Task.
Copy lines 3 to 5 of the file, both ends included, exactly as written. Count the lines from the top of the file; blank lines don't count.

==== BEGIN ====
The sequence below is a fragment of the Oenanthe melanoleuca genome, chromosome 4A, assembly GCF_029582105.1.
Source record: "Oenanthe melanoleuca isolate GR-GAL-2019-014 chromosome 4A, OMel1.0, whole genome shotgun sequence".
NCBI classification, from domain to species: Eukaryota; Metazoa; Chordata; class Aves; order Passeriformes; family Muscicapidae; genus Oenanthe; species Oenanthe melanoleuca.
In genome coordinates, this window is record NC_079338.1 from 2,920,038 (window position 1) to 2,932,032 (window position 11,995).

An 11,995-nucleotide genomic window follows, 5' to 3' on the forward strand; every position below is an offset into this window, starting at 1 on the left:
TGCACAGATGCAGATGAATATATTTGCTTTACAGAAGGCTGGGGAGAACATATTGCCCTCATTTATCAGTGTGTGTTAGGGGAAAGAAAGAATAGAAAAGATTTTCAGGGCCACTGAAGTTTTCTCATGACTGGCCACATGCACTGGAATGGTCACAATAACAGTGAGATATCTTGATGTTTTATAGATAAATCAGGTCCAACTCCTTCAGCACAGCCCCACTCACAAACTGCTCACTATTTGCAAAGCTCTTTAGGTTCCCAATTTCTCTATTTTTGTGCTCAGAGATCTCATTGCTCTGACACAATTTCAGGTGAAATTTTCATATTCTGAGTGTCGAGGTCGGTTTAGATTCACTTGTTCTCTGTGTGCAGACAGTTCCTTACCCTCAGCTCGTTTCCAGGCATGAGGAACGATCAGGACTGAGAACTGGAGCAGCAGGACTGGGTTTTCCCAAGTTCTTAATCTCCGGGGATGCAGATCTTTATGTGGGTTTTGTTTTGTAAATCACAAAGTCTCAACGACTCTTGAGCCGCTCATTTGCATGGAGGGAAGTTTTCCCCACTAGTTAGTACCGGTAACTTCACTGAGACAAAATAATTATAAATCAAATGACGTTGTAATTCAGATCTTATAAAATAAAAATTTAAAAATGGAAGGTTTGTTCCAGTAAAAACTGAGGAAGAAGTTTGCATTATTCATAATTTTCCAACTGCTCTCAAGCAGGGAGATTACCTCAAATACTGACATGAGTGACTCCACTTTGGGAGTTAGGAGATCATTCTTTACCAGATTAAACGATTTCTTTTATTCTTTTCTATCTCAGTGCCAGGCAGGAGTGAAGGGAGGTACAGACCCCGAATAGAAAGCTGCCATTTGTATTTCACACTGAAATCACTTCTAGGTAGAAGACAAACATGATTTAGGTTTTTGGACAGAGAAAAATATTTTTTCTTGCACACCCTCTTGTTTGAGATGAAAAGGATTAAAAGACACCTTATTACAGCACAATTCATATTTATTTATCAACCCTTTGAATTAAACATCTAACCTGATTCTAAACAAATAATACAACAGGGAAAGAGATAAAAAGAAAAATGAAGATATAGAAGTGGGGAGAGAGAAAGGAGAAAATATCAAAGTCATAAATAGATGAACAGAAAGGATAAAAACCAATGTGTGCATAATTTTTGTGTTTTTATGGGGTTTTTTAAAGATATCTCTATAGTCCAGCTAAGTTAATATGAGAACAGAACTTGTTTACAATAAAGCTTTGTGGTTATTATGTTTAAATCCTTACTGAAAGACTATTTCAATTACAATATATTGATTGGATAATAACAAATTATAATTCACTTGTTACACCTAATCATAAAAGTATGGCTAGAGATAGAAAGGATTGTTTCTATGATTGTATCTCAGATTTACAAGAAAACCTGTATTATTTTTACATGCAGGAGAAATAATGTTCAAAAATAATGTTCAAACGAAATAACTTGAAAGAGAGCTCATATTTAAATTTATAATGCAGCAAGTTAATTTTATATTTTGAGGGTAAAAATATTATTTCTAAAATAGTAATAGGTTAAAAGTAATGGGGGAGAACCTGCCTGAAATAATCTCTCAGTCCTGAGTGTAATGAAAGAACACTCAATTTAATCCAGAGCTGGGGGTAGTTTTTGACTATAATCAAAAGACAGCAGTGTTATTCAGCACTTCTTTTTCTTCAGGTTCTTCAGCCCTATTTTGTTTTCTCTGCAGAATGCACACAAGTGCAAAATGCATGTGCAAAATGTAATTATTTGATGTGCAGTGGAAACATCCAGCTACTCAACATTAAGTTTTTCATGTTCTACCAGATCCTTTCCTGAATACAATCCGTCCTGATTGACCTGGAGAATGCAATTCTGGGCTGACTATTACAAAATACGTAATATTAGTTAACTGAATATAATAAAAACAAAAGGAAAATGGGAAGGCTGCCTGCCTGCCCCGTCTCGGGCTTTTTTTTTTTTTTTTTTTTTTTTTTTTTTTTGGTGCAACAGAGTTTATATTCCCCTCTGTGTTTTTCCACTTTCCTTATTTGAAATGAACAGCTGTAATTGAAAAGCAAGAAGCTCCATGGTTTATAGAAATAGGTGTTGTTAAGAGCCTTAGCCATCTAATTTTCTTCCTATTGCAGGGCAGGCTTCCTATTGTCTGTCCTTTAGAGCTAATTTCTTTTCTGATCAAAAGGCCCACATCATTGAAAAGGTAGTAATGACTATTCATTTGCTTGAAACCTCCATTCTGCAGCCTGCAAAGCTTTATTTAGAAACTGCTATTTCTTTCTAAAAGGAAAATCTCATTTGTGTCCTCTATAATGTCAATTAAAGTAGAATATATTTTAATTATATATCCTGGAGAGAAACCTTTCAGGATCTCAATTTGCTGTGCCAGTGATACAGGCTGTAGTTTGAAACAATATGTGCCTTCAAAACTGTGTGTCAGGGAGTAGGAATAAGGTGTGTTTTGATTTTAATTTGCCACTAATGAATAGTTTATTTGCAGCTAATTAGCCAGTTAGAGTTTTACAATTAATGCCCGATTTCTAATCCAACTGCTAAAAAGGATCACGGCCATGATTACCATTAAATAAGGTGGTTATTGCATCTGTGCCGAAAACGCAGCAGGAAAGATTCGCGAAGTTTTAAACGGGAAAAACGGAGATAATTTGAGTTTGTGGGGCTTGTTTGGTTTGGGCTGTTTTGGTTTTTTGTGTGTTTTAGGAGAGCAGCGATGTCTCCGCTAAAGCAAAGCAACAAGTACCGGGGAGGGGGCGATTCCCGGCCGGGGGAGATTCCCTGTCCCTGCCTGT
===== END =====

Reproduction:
NCBI classification, from domain to species: Eukaryota; Metazoa; Chordata; class Aves; order Passeriformes; family Muscicapidae; genus Oenanthe; species Oenanthe melanoleuca.
In genome coordinates, this window is record NC_079338.1 from 2,920,038 (window position 1) to 2,932,032 (window position 11,995).

An 11,995-nucleotide genomic window follows, 5' to 3' on the forward strand; every position below is an offset into this window, starting at 1 on the left: